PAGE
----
Benton was the first major American painter to roam through the Deep South and the 1930s was Benton’s most significant period. While he worked compulsively during that decade, most of his effort went into a series of enormous mural projects for the New School of Social Research, the Whitney Museum of American Art, the state of Indiana and the state of Missouri. Consquently, major easel paintings from this period are relatively rare. In short, this is an example of Benton’s best work and best subject matter from his best period, and is the kind of painting that rarely appears these days on the art market.

Inaugual Show:  Painting Gallery of Associated American Artists, New York. 1939

Thomas Hart Benton:  An Intimate View, Fine Arts Gallery, Federal Reserve Bank, Kansas City, Missouri, October 8, 1985 – January 25, 1986, curator: Henry Adams

Facing History: The Black Image in American Art, 1710-1940

  • Corcoran Gallery of Art, Washington, D. C., January 13- March 25, 1990
  • The Brooklyn Museum, New York, April 20 – June 25, 1990

On the Road with Thomas Hart Benton: Images of a Changing America,
organized by the Morris Museum of Art

  • Morris Museum of Art, Augusta, Georgia, February 12-May 10, 1998
  • Nevada Museum of Art, Reno, Nevada, June 7-August 9, 1998
  • University Art Museum, University of Southwest Louisiana, Lafayette, Louisiana, March 7-May 2, 1999
  • Louisiana Arts and Science Center, Baton Rouge, Louisiana, March 7-May 2, 1999
  • Mesa Southwest Museum, Mesa Arizona, May 21-July 25, 1999
  • Lauren Rogers Museum of Art, Laurel, Mississippi, August 22-October 17, 1999
  • York College Museum of Art, York, Pennsylvania, February 6-April 2, 2000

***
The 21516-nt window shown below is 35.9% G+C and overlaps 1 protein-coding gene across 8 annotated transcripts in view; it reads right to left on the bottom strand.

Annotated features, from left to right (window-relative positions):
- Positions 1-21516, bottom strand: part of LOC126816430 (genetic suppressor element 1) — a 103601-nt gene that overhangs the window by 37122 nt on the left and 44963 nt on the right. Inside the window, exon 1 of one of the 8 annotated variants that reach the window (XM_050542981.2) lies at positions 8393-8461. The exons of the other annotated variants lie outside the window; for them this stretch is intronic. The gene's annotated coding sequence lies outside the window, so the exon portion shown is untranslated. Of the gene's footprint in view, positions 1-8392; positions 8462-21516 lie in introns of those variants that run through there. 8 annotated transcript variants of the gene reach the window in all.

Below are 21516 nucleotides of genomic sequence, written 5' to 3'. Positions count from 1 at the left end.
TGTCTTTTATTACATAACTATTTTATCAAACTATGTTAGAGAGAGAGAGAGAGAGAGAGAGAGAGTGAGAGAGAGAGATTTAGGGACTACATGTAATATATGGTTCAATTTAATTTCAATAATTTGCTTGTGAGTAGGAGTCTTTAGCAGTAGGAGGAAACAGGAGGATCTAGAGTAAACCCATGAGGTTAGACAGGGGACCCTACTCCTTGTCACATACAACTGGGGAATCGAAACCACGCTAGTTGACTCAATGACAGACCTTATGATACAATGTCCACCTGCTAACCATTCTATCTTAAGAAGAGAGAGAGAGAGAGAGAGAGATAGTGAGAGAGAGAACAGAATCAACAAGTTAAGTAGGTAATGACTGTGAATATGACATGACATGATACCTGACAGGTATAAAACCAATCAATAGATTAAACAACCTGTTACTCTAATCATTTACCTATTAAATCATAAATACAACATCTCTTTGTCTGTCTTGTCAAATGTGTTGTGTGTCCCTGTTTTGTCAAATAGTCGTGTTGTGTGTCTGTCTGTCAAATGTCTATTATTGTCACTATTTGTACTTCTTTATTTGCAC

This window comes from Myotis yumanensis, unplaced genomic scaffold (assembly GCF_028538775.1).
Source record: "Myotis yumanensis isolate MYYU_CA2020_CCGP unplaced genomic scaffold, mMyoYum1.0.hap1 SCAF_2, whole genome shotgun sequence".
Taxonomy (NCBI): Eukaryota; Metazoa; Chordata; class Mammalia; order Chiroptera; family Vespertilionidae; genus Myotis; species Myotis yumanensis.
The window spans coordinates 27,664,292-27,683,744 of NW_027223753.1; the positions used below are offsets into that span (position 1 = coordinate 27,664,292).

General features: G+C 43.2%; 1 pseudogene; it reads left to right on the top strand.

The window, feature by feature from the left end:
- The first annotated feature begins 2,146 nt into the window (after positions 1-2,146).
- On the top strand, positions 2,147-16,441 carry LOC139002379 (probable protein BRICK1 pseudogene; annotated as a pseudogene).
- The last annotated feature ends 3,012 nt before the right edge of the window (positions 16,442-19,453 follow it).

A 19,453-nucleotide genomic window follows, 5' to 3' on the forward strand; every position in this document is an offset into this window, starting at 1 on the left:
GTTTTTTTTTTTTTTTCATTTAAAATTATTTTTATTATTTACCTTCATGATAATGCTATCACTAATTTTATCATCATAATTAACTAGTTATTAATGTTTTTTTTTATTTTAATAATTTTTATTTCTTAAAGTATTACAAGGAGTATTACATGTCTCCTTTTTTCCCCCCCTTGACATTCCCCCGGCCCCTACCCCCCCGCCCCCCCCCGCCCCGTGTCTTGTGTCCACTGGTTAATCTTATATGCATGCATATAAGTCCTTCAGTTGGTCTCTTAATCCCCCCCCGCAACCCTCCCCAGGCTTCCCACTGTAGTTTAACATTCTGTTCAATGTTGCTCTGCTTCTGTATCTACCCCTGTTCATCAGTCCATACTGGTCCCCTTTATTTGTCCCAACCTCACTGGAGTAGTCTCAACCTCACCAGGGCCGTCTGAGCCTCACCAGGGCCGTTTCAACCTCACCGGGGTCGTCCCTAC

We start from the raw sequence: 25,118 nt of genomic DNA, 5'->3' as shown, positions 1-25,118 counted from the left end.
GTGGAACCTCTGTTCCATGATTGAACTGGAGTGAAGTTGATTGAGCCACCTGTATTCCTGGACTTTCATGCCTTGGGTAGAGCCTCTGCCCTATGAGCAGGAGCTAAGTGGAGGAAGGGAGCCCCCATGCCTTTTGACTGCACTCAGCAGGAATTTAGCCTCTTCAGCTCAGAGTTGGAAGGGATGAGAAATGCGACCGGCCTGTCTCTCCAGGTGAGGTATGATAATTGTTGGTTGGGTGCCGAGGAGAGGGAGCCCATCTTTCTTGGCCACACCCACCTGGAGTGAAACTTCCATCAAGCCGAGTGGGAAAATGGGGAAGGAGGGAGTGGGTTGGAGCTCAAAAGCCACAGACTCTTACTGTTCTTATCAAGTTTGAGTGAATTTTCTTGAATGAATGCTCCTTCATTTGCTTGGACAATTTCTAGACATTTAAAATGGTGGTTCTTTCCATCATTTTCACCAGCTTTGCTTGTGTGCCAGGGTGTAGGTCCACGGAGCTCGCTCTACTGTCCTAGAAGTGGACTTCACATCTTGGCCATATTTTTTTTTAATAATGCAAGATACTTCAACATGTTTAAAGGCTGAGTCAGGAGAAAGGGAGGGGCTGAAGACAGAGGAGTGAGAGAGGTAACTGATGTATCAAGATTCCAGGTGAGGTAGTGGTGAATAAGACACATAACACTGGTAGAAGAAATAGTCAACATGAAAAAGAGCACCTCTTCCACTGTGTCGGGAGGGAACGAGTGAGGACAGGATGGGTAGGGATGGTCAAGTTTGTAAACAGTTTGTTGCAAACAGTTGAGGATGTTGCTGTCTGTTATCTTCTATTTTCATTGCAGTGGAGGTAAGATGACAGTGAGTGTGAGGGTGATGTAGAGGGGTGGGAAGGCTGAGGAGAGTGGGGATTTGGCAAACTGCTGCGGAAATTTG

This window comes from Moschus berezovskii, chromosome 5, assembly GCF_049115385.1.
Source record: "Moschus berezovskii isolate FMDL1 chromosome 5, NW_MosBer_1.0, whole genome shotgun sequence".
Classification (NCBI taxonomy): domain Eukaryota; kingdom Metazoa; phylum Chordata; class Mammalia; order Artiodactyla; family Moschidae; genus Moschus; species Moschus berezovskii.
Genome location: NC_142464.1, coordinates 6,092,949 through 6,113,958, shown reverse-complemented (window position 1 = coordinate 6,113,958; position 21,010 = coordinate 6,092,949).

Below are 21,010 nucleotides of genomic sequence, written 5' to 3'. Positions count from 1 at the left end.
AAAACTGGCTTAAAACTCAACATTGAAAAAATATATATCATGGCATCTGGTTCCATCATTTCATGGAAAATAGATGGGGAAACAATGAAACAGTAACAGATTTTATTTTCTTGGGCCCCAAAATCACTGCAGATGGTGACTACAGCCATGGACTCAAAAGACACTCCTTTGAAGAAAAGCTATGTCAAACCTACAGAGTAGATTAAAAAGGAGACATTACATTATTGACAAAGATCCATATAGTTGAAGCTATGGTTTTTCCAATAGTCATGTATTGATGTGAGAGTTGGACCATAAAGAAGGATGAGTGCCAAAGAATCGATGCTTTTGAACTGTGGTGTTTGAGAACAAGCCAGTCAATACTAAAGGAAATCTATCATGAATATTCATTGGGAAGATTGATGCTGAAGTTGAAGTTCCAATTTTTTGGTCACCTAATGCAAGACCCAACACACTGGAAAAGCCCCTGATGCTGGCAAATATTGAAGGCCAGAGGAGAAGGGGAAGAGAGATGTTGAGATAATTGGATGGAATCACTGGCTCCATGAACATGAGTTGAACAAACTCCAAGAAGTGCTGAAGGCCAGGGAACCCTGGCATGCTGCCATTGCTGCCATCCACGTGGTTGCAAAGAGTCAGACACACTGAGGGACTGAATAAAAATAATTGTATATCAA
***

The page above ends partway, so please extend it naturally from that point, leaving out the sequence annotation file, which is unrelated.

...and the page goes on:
• Frye Art Museum, Seattle, Washington, April 30-June 25, 2000
  • Knoxville Museum of Art, Knoxville, Tennessee, July 23-September 24, 2000
  • Gilcrease Museum, Tulsa, Oklahoma, October 8-December 31, 2000
  • Fort Wayne Museum of Art, Fort Wayne, Indiana, January 21-March 18, 2001

From the Heart of a Regionalist: Paintings by Anthony Benton Gude, Great Plains Art Museum, University of Nebraska-Lincoln, June 3-July 31, 2005


Adams, Henry.  Thomas Hart Benton: An American Original.  Alfred A Knopf.  New York. 1989 (p. 250)

Baigell, Matthew.  Thomas Hart Benton. Harry H. Abrams.  New York. 1975. (Pl. 72 full page illustration)

Craven, Thomas.  Thomas Hart Benton, A Descriptive Catalog of the Works of Thomas Hart Benton Spotlighting the Important Periods During the Artist’s Thirty-Two Years of Painting, Associated American Artists. New York. 1939.  plate 13 (full page illustration)

Fath, Creekmore, The Lithographs of Thomas Hart Benton, University of Texas Press, Austin and London, 1969 and new edition 1979, (p. 36)

Gruber, Richard J. Thomas Hart Benton and the American South.  Morris Museum of Art.  Augusta Georgia. 1998. (p. 47)

Junker, Patricia.  John Steuart Curry: Inventing The Middle West.  Hudson Hills Press.  New York.  1998. (p. 102)